# Signed Integers

## Understanding Signed Integers

**Signed integers**can represent both negative and positive numbers, including zero.- In computing, signed integers are typically used when a variable could have a negative value.
- The highest bit (the
**sign bit**) is used to denote whether the number is positive (0) or negative (1). - Remainder of the bits then represent the magnitude of the number.

## Binary Representation of Signed Integers

- In binary representation, positive numbers are denoted the same way as in unsigned binary.
- To represent negative numbers, two methods are commonly used:
**sign and magnitude**and**two’s complement**.

## Sign and Magnitude

- In
**sign and magnitude**, the top bit (most significant bit) is used for the**sign**: 0 for positive, 1 for negative. - The rest of the bits are used for the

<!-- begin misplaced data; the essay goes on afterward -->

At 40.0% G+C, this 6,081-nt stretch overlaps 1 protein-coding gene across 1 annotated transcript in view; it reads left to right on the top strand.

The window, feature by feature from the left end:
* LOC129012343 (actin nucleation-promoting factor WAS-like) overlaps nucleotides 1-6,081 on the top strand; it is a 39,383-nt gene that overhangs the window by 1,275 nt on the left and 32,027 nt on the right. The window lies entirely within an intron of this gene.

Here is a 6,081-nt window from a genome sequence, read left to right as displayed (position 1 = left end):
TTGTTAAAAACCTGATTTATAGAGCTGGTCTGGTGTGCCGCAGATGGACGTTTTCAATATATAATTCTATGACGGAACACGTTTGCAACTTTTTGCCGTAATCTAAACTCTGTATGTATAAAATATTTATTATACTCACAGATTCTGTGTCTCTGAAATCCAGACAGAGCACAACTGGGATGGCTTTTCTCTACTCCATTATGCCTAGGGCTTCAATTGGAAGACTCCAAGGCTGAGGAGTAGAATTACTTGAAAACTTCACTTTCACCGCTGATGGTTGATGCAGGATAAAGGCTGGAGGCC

**magnitude**of the number. - For instance, the number -7 would be represented in an 8-bit system as
`10000111`

.

## Two’s Complement

- In the
**two’s complement**method, the negative of a number is obtained by inverting all the bits of its binary representation and then adding 1 to the result. - This system is commonly used as it simplifies the calculations for the computer, allowing addition and subtraction to be performed using the same circuitry.
- For instance, to represent -7 in an 8-bit system using two’s complement, we would flip the bits of 7 (
`00000111`

), getting`11111000`

, and then add 1, obtaining`11111001`

.

## Bit Overflow and Underflow with Signed Integers

**Bit overflow**occurs when an operation creates a number too large for the signed integer to represent, such as adding two large positive numbers together to result in a number that should be negative.**Bit underflow**occurs when a number is too small to be represented by the signed integer, such as subtracting a large positive number from a small positive number to result in a large positive number.- Both situations create incorrect results and need to be managed within your programs.